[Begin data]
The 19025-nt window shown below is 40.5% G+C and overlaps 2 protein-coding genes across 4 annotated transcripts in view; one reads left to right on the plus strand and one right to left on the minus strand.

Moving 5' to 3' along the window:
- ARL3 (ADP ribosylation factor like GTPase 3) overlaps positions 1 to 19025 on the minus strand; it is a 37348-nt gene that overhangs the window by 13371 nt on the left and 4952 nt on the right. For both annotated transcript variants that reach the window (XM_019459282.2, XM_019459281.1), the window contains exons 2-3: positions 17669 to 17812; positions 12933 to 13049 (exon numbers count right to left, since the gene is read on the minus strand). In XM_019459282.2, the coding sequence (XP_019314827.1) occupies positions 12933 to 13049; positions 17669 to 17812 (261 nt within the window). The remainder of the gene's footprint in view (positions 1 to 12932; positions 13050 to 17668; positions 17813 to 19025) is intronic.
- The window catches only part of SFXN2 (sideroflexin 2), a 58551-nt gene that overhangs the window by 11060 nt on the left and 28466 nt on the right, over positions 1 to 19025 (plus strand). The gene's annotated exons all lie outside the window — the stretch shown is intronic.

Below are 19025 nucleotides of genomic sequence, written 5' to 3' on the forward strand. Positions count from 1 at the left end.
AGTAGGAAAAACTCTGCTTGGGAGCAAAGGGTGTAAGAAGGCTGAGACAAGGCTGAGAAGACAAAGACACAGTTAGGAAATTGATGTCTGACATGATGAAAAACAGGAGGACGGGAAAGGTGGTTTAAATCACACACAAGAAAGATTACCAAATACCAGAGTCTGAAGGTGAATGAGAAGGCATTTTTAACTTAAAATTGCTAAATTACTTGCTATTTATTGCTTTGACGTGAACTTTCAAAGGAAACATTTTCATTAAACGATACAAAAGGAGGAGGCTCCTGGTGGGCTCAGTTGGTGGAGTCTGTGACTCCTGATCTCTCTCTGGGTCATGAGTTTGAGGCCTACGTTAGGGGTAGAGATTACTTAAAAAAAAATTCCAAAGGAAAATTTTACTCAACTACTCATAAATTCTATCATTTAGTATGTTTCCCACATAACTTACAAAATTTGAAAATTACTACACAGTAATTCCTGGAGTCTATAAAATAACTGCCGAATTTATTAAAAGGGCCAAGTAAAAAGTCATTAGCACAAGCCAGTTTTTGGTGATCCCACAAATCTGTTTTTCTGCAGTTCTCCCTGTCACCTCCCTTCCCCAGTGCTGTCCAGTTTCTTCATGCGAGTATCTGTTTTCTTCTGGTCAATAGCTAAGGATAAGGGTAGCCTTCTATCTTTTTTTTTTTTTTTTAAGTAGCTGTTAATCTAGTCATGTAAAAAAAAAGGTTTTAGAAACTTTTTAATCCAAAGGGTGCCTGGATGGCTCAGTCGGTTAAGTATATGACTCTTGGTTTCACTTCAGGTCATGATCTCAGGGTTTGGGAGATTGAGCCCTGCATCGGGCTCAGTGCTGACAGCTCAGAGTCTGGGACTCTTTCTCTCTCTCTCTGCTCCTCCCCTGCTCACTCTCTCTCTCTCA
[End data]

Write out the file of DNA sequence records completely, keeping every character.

The 19025-nt window shown below is 40.5% G+C and overlaps 2 protein-coding genes across 4 annotated transcripts in view; one reads left to right on the plus strand and one right to left on the minus strand.

Moving 5' to 3' along the window:
- ARL3 (ADP ribosylation factor like GTPase 3) overlaps positions 1 to 19025 on the minus strand; it is a 37348-nt gene that overhangs the window by 13371 nt on the left and 4952 nt on the right. For both annotated transcript variants that reach the window (XM_019459282.2, XM_019459281.1), the window contains exons 2-3: positions 17669 to 17812; positions 12933 to 13049 (exon numbers count right to left, since the gene is read on the minus strand). In XM_019459282.2, the coding sequence (XP_019314827.1) occupies positions 12933 to 13049; positions 17669 to 17812 (261 nt within the window). The remainder of the gene's footprint in view (positions 1 to 12932; positions 13050 to 17668; positions 17813 to 19025) is intronic.
- The window catches only part of SFXN2 (sideroflexin 2), a 58551-nt gene that overhangs the window by 11060 nt on the left and 28466 nt on the right, over positions 1 to 19025 (plus strand). The gene's annotated exons all lie outside the window — the stretch shown is intronic.

Below are 19025 nucleotides of genomic sequence, written 5' to 3' on the forward strand. Positions count from 1 at the left end.
AGTAGGAAAAACTCTGCTTGGGAGCAAAGGGTGTAAGAAGGCTGAGACAAGGCTGAGAAGACAAAGACACAGTTAGGAAATTGATGTCTGACATGATGAAAAACAGGAGGACGGGAAAGGTGGTTTAAATCACACACAAGAAAGATTACCAAATACCAGAGTCTGAAGGTGAATGAGAAGGCATTTTTAACTTAAAATTGCTAAATTACTTGCTATTTATTGCTTTGACGTGAACTTTCAAAGGAAACATTTTCATTAAACGATACAAAAGGAGGAGGCTCCTGGTGGGCTCAGTTGGTGGAGTCTGTGACTCCTGATCTCTCTCTGGGTCATGAGTTTGAGGCCTACGTTAGGGGTAGAGATTACTTAAAAAAAAATTCCAAAGGAAAATTTTACTCAACTACTCATAAATTCTATCATTTAGTATGTTTCCCACATAACTTACAAAATTTGAAAATTACTACACAGTAATTCCTGGAGTCTATAAAATAACTGCCGAATTTATTAAAAGGGCCAAGTAAAAAGTCATTAGCACAAGCCAGTTTTTGGTGATCCCACAAATCTGTTTTTCTGCAGTTCTCCCTGTCACCTCCCTTCCCCAGTGCTGTCCAGTTTCTTCATGCGAGTATCTGTTTTCTTCTGGTCAATAGCTAAGGATAAGGGTAGCCTTCTATCTTTTTTTTTTTTTTTTAAGTAGCTGTTAATCTAGTCATGTAAAAAAAAAGGTTTTAGAAACTTTTTAATCCAAAGGGTGCCTGGATGGCTCAGTCGGTTAAGTATATGACTCTTGGTTTCACTTCAGGTCATGATCTCAGGGTTTGGGAGATTGAGCCCTGCATCGGGCTCAGTGCTGACAGCTCAGAGTCTGGGACTCTTTCTCTCTCTCTCTGCTCCTCCCCTGCTCACTCTCTCTCTCTCA